Paviland Cave, Stone Age burial site

Paviland Cave, Stone Age burial site

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Credit: DAVID WOODFALL IMAGES/SCIENCE PHOTO LIBRARY

Caption: Paviland Cave. Located on the Gower Peninsula in southern Wales, this Stone Age burial site is where the oldest known human fossil skeleton in Europe was found. The fossil skeleton dates to around 33,000 years ago, and it was discovered in 1823 by the British geologist, the Reverend William Buckland (1784-1856). The skeleton is that of a man, but is known as the Red Lady of Paviland due to misidentification at the time. It is thought he was a hunter, and that he was given a ritual burial in this limestone cliff with the mammoth bones found with him.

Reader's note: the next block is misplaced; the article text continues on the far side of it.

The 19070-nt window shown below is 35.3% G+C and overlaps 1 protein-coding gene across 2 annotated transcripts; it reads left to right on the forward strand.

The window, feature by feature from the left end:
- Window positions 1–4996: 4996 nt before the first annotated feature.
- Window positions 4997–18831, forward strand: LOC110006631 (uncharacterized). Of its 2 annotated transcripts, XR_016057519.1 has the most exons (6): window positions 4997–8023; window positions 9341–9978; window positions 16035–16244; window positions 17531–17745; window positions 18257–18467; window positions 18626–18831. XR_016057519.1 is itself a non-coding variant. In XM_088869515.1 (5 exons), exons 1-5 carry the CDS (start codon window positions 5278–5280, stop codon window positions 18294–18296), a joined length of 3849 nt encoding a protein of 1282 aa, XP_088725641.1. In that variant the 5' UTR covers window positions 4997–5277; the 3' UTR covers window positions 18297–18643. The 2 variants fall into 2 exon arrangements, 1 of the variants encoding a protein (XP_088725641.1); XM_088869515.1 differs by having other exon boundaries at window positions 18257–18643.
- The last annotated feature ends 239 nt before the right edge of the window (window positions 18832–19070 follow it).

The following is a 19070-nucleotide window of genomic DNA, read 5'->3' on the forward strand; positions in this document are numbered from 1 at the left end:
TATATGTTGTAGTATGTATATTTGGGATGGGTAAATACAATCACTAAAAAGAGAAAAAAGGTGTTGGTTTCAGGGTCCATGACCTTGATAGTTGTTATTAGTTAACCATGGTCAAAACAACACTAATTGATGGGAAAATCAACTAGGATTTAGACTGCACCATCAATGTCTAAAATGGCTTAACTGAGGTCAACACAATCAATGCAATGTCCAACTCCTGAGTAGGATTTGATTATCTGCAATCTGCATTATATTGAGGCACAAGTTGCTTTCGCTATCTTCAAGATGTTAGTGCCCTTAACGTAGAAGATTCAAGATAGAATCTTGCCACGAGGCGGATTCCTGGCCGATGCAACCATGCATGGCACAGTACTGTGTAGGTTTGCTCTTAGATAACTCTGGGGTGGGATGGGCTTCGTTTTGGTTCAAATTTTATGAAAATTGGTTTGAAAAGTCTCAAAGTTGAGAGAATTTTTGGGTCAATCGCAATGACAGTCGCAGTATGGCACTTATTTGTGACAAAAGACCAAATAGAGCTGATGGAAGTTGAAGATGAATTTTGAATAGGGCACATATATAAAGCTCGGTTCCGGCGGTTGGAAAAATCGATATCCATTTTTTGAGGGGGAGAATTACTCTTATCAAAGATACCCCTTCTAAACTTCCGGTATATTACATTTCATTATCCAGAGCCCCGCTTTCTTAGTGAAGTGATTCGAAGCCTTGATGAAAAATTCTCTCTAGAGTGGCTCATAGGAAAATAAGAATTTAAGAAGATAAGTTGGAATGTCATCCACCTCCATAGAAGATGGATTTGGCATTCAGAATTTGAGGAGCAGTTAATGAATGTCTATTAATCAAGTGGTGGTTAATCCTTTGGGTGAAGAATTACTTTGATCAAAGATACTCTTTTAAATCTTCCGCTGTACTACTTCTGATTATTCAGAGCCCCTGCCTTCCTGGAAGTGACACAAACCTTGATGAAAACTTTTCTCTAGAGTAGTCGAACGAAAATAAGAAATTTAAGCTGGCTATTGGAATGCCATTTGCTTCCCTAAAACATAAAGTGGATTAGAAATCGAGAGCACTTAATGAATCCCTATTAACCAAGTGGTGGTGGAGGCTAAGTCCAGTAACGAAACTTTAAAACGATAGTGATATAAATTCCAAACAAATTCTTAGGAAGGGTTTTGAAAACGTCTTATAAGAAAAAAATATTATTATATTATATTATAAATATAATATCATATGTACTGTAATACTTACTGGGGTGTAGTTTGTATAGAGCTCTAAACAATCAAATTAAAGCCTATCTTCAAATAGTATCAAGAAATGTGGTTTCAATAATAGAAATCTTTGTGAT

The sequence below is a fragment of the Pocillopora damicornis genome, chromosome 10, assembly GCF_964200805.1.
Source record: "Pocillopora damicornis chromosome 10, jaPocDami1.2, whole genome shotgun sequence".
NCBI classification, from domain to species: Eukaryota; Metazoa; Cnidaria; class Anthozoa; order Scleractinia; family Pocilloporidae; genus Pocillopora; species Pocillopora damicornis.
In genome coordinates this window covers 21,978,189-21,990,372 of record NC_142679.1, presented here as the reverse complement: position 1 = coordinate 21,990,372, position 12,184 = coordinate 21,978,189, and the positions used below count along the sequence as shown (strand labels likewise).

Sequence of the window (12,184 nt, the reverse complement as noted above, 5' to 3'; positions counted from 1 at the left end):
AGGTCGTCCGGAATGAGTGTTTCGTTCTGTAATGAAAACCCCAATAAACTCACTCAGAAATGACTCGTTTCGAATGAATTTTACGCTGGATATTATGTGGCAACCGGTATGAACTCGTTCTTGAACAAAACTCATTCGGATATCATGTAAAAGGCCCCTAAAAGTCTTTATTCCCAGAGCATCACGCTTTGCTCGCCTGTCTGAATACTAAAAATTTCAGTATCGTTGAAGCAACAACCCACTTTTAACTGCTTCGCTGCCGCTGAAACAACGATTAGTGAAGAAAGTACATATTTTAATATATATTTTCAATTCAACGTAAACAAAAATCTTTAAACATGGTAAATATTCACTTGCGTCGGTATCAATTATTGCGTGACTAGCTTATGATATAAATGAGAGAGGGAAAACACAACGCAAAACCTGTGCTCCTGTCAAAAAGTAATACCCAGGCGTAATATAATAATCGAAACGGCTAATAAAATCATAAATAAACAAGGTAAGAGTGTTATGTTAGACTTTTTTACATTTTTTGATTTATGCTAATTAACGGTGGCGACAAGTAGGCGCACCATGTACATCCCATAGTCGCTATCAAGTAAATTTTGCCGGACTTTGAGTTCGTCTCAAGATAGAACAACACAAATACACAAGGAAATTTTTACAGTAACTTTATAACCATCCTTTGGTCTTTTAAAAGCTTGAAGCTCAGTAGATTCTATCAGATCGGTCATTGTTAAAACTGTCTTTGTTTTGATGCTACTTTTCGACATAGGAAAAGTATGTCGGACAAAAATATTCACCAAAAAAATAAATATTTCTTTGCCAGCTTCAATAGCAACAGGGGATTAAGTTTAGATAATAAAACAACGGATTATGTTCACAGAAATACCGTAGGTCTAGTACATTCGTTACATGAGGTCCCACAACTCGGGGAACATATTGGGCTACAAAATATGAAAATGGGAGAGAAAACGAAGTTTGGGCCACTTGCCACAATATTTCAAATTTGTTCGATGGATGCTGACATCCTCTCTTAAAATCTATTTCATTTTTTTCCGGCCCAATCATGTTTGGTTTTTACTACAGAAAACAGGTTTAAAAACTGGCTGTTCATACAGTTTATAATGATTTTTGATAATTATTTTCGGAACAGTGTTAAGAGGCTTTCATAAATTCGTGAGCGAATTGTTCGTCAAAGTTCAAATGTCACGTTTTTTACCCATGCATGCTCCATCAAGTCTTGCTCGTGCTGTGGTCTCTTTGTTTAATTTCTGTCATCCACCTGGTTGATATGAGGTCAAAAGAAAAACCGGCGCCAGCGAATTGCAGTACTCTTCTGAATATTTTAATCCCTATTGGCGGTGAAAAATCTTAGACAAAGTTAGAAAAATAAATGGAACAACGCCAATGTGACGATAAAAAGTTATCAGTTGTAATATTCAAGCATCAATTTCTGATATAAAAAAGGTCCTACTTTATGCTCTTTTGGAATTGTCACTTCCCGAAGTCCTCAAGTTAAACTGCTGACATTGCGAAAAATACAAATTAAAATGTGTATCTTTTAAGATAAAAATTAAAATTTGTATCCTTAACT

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Keywords: 1800s, 1823, 19th century, 2010, 21st century, archaeology, archeology, britain, british, burial site, cave, cavern, cliff, coast, coastal, discovery, early humans, early man, europe, european, fossil humans, fossil man, geological, geology, goat's hole, goat's hole cave, gower, gower peninsula, limestone, mesolithic, oldest, palaeolithic, palaeontological, palaeontology, paleolithic, paleontological, paleontology, paviland cave, prehistoric, prehistory, red lady of paviland, rock, stone age, uk, united kingdom, wales, welsh, william buckland

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